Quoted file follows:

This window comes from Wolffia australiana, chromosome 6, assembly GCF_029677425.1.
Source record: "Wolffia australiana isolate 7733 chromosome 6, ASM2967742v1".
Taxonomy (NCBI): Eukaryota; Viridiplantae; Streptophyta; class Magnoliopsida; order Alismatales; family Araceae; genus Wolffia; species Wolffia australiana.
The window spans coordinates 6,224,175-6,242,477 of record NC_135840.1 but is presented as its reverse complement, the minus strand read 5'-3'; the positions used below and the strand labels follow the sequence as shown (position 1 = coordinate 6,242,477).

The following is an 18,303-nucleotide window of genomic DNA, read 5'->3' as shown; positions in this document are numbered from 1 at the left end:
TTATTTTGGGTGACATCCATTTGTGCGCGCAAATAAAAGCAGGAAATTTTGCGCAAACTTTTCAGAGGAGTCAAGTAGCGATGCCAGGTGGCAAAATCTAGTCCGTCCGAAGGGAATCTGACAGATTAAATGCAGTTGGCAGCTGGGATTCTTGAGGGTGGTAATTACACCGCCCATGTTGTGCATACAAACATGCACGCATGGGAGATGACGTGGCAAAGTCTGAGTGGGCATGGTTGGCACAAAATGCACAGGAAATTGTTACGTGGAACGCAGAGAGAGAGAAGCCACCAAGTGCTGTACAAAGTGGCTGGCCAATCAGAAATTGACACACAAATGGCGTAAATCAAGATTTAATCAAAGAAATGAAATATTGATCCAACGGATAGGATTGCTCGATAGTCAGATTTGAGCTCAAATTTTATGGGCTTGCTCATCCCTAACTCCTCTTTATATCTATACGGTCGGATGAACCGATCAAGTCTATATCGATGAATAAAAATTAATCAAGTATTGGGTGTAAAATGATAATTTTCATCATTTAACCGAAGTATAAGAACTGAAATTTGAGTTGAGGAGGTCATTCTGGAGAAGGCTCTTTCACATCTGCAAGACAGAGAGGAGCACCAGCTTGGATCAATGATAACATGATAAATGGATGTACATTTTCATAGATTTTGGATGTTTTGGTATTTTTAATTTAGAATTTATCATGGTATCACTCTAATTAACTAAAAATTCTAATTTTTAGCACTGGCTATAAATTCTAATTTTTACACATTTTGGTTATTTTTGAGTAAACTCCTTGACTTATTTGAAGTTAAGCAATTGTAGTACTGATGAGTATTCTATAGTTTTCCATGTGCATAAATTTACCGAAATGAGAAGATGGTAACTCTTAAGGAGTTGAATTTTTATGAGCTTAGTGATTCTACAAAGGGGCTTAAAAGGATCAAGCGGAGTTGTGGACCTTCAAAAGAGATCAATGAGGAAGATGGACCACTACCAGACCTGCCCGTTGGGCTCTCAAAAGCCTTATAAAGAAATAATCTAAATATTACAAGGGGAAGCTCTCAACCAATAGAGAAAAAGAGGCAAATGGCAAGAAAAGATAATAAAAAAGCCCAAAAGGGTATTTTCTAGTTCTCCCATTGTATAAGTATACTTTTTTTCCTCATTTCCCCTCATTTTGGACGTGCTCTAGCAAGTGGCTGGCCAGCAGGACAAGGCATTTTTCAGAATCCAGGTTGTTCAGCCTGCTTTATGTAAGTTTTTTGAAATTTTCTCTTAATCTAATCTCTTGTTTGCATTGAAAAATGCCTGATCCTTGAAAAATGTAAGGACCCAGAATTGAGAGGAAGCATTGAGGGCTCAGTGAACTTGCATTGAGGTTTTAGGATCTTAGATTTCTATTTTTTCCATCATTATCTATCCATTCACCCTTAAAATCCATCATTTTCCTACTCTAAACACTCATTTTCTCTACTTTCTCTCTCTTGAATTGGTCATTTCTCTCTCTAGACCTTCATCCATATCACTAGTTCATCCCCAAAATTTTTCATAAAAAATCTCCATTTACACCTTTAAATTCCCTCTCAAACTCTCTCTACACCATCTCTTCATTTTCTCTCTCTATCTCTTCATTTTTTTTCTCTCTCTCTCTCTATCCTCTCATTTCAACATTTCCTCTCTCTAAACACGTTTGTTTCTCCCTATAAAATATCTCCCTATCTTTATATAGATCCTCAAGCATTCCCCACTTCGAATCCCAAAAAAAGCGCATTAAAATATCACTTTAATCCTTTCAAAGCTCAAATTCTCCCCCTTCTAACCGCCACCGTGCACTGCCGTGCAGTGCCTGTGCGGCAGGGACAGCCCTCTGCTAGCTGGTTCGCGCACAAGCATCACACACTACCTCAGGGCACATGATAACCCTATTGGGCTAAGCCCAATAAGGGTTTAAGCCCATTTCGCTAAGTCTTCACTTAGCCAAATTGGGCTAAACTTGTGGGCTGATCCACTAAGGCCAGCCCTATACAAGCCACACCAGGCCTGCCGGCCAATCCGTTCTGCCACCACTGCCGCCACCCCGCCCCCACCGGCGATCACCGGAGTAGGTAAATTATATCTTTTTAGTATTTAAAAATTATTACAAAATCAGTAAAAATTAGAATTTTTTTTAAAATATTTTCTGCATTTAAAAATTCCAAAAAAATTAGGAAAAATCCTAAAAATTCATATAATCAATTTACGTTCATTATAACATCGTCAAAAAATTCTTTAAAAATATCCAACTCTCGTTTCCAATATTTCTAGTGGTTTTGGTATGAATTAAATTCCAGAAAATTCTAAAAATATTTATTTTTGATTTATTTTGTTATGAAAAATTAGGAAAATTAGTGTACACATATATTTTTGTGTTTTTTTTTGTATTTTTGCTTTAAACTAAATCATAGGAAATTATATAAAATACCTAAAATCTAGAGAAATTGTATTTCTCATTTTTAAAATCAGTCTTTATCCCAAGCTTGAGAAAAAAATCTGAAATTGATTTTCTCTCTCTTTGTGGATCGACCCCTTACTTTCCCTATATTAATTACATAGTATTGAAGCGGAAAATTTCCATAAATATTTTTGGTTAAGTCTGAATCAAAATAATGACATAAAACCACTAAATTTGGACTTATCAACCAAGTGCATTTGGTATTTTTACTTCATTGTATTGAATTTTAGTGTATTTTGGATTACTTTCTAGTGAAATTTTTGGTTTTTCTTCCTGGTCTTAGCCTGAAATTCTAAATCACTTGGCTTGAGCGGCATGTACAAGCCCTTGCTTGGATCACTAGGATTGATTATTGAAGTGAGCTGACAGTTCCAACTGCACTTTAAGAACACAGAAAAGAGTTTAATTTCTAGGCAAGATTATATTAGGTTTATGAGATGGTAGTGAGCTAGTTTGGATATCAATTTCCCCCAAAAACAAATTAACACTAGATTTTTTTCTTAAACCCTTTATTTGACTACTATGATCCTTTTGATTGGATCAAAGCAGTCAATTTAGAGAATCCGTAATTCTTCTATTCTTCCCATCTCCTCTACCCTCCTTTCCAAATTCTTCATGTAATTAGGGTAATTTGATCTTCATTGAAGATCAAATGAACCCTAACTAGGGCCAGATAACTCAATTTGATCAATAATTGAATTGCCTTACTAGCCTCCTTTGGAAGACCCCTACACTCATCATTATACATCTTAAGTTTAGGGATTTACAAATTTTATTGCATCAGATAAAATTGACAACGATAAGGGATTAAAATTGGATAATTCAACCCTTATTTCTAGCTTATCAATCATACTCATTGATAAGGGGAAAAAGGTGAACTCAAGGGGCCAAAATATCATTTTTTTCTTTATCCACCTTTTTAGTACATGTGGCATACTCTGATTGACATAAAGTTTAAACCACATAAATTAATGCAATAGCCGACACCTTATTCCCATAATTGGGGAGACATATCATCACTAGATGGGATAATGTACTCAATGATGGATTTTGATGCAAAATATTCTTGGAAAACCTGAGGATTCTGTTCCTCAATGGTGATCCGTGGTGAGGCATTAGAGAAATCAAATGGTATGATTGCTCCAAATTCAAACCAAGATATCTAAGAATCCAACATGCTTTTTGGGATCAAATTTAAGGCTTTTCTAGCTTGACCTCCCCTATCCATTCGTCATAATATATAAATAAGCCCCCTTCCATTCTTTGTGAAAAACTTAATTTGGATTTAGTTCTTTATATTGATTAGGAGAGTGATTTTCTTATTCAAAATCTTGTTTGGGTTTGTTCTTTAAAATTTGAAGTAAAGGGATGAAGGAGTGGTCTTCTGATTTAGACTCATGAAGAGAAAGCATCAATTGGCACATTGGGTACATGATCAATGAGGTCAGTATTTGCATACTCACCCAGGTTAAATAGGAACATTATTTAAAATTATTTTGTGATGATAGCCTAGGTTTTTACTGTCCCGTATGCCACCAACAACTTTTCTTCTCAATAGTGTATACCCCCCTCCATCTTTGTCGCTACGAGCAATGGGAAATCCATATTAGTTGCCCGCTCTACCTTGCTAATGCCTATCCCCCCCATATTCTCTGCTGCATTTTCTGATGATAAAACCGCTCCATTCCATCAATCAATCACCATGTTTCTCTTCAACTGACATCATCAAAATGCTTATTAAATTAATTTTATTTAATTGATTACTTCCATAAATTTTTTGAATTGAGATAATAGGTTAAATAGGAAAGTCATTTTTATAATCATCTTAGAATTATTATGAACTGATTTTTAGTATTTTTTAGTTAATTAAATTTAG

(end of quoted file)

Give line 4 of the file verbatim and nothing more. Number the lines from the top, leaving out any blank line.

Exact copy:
The window spans coordinates 6,224,175-6,242,477 of record NC_135840.1 but is presented as its reverse complement, the minus strand read 5'-3'; the positions used below and the strand labels follow the sequence as shown (position 1 = coordinate 6,242,477).